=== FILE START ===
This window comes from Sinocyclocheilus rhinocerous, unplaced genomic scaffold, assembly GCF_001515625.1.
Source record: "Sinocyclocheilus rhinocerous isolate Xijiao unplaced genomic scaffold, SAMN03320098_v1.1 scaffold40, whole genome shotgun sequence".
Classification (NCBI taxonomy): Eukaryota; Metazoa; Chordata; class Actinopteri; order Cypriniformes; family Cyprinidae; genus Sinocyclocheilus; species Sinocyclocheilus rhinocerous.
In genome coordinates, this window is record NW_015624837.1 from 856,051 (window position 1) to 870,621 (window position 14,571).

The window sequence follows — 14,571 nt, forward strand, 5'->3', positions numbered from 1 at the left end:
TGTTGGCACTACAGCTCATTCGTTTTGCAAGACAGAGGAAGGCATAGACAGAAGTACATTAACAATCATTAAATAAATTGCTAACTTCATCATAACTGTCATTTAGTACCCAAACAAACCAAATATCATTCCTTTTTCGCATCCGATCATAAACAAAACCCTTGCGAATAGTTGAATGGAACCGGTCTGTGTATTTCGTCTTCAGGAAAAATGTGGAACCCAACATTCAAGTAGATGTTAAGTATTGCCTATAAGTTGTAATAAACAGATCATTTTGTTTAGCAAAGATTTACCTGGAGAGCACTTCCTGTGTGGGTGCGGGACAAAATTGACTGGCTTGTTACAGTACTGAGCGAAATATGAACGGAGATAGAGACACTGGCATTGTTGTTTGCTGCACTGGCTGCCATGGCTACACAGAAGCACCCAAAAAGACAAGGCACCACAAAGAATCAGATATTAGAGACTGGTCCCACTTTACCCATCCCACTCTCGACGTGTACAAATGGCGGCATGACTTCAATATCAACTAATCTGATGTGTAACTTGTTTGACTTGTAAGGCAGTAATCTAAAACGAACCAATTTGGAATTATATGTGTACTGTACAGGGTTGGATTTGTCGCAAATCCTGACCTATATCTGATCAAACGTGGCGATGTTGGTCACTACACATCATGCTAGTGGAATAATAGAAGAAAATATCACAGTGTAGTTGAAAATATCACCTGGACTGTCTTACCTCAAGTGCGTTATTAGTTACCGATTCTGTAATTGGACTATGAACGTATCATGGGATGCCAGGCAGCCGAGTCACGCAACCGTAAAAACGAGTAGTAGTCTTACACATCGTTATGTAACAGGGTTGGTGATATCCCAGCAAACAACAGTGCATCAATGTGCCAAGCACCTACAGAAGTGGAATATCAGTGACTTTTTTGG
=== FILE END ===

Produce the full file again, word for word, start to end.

This window comes from Sinocyclocheilus rhinocerous, unplaced genomic scaffold, assembly GCF_001515625.1.
Source record: "Sinocyclocheilus rhinocerous isolate Xijiao unplaced genomic scaffold, SAMN03320098_v1.1 scaffold40, whole genome shotgun sequence".
Classification (NCBI taxonomy): Eukaryota; Metazoa; Chordata; class Actinopteri; order Cypriniformes; family Cyprinidae; genus Sinocyclocheilus; species Sinocyclocheilus rhinocerous.
In genome coordinates, this window is record NW_015624837.1 from 856,051 (window position 1) to 870,621 (window position 14,571).

The window sequence follows — 14,571 nt, forward strand, 5'->3', positions numbered from 1 at the left end:
TGTTGGCACTACAGCTCATTCGTTTTGCAAGACAGAGGAAGGCATAGACAGAAGTACATTAACAATCATTAAATAAATTGCTAACTTCATCATAACTGTCATTTAGTACCCAAACAAACCAAATATCATTCCTTTTTCGCATCCGATCATAAACAAAACCCTTGCGAATAGTTGAATGGAACCGGTCTGTGTATTTCGTCTTCAGGAAAAATGTGGAACCCAACATTCAAGTAGATGTTAAGTATTGCCTATAAGTTGTAATAAACAGATCATTTTGTTTAGCAAAGATTTACCTGGAGAGCACTTCCTGTGTGGGTGCGGGACAAAATTGACTGGCTTGTTACAGTACTGAGCGAAATATGAACGGAGATAGAGACACTGGCATTGTTGTTTGCTGCACTGGCTGCCATGGCTACACAGAAGCACCCAAAAAGACAAGGCACCACAAAGAATCAGATATTAGAGACTGGTCCCACTTTACCCATCCCACTCTCGACGTGTACAAATGGCGGCATGACTTCAATATCAACTAATCTGATGTGTAACTTGTTTGACTTGTAAGGCAGTAATCTAAAACGAACCAATTTGGAATTATATGTGTACTGTACAGGGTTGGATTTGTCGCAAATCCTGACCTATATCTGATCAAACGTGGCGATGTTGGTCACTACACATCATGCTAGTGGAATAATAGAAGAAAATATCACAGTGTAGTTGAAAATATCACCTGGACTGTCTTACCTCAAGTGCGTTATTAGTTACCGATTCTGTAATTGGACTATGAACGTATCATGGGATGCCAGGCAGCCGAGTCACGCAACCGTAAAAACGAGTAGTAGTCTTACACATCGTTATGTAACAGGGTTGGTGATATCCCAGCAAACAACAGTGCATCAATGTGCCAAGCACCTACAGAAGTGGAATATCAGTGACTTTTTTGG